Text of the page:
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Conventional GAs use crossover and mutation operators to escape local optima. These operators depend strongly on how the proba bilities of crossover and mutation are chosen. Recent improvements in GA have focused on adaptively adjusting operator probabilities so that the ge netics processes quickly esca pe local optima. However, setting up adaptive GAs is difficult and most approaches are based on heuristics. Here we use HGA, a GA improved by Hong [75]. HGA treats a chromosome as a set of gene-sets, not a set of genes as in conventional GAs, as a mechanism to escape local optima. Starting with gene-sets of the largest size equal to half the chromosome length and ending with gene sets of size 1, HGA performs crossover and mutation operations based on gene-set bound aries. When the model is ( k)-convergent, HGA expects to find a global optimum and attempts to escape local optima, if any exist, by performing genetics operations with the largest size gene-sets. HGA is most appropriate to our genetics model, because each gene-set represents a set of adjacent columns in the motif model that represents patterns of ad jacent residues in biological sequences. Genetics operations based on gene-set boundari es allow residues to come together as well as to change simultaneously. EM algorithm of HIGEDA HIGEDA solves the motif finding problem using an EM algorithm to maximize the likelihood function (4.69) over the entire dataset. max ) | Z S ( P log ) | Z S ( L (4.69) Estimation step: Z is estimated using (4.63) (or (4.67)).

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) S ( P ) 1 ( ) S ( P ) S ( P zij B t ij M t ij M t ) 1 t ( ij (4.70) Maximization step: and are computed with respect to (4.70), max ) log( z ) 1 log( ) z 1 ( ) S ( P log z ) S ( P log ) z 1 ( ) | Z S ( Lij ij n 1 i m 1 j ij M ij ij B ij (4.71) Such that, n 1 i m 1 j ijz nm 1 0 L. (4.72) With respect to constraints (4.58), the obj ective function is relaxed using Lagrange multipliers k, k=0,Â…,W, W 0 k l 1 a ak k1 ) | Z S ( L L. ) a S ( I ) a S ( I ) S ( P 1 ) S ( P ) S ( P 1 ) S ( P logM ak 1 k j i 1 k j i W k k 1 k L 1 a ) a S ( I M ak ij M M ak ij M ij M M ak ij M1 k j i Hence, 0 ) a S ( I z Lk n 1 i m 1 j M ak 1 k j i ij M ak So, k n 1 i m 1 j 1 k j i ij M ak) a S ( I z (4.73)

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Using (4.58) and (4.73) 1 z ) a S ( I z ) a S ( I zk n 1 i m 1 j ij k n 1 i m 1 j l 1 a 1 k j i ij l 1 a k l 1 a n 1 i m 1 j 1 k j i ij M ak (4.74) Using (4.73) and (4.74), n 1 i m 1 j ij n 1 i m 1 j 1 k j i ij M akz ) a S ( I z. (4.75) Similarly, n 1 i m 1 j ij n 1 i m 1 j W 1 k 1 k j i ij B 0 a) z 1 ( ) a S ( I ) z 1 ( W 1. (4.76) Refining model parameters The maximization step results in model parameters and Because the values of Z are estimated during the EM pro cesses, a straightforward update to and using (4.70), (4.75) and (4.76) may cause an os cillation in convergence. MEME estimates by trying values from n m/ 1 to 1/(W+1). This requires significant computational time and squanders the maximization step benefit. We apply the gradie nt descent learning law to update model parameter, of the model, (t+1) = (t) + t (4.77)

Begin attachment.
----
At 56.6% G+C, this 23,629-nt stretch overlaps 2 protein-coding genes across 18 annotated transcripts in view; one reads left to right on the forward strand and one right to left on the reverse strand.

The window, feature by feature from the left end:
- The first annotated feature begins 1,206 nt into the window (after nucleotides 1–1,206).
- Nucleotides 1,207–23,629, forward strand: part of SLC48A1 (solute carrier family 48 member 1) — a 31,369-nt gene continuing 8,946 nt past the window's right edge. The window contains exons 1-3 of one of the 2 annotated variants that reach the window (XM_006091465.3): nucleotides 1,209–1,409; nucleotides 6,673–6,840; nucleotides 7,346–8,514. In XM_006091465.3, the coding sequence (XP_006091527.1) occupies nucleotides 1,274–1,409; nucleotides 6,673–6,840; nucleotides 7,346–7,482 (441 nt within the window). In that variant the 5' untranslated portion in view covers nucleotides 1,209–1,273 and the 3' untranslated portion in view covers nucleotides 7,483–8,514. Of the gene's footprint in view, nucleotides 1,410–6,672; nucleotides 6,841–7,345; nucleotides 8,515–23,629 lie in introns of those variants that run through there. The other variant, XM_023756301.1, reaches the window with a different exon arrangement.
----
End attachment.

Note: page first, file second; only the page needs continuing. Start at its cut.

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where = e(t+1) (t) and (t), e(t+1) and (t+1) are the current, estimated and new values of respectively. The learning rate t may be slightly re duced by processing time. A popular form of t is as in (4.78), where T is the processing duration. T 1 1 t 1max t (4.78) If the size of the dataset is small, some elements of may be zero. These are not appropriate to the Bayesian process and re main zero. To solve this problem, MEME uses Dirichlet mixture model [34]. While th is has a strong mathem atical basis, the drawback lies in how to sele ct the right number of mixture components. In addition, this number has no meaning in sequence analys is. Instead, we use pseudo-count methods. For DNA, we borrow an added pseudo-c ounts method from He nikoff and Henikoff [74]. The added portion used is 0.01. For pr oteins, we propose a method using the motif model and the substitution proba bility matrix from BLOSUM62, and a heuristic that the pseudo-counts should be position specifi c and depend on strong signals [145]. The pseudo-count value for a given symbol a, in column k of is calculated using Equation (4.79). L 1 b b / a M akP psc1 k b, (4.79) where Pa/b is the BLOSUM substitution probability for amino acid a from the observation of amino acid b. The motif model is then refined using (4.80) in which, and are predefined, and + = 1. a,k = a,k + .pscak. (4.80)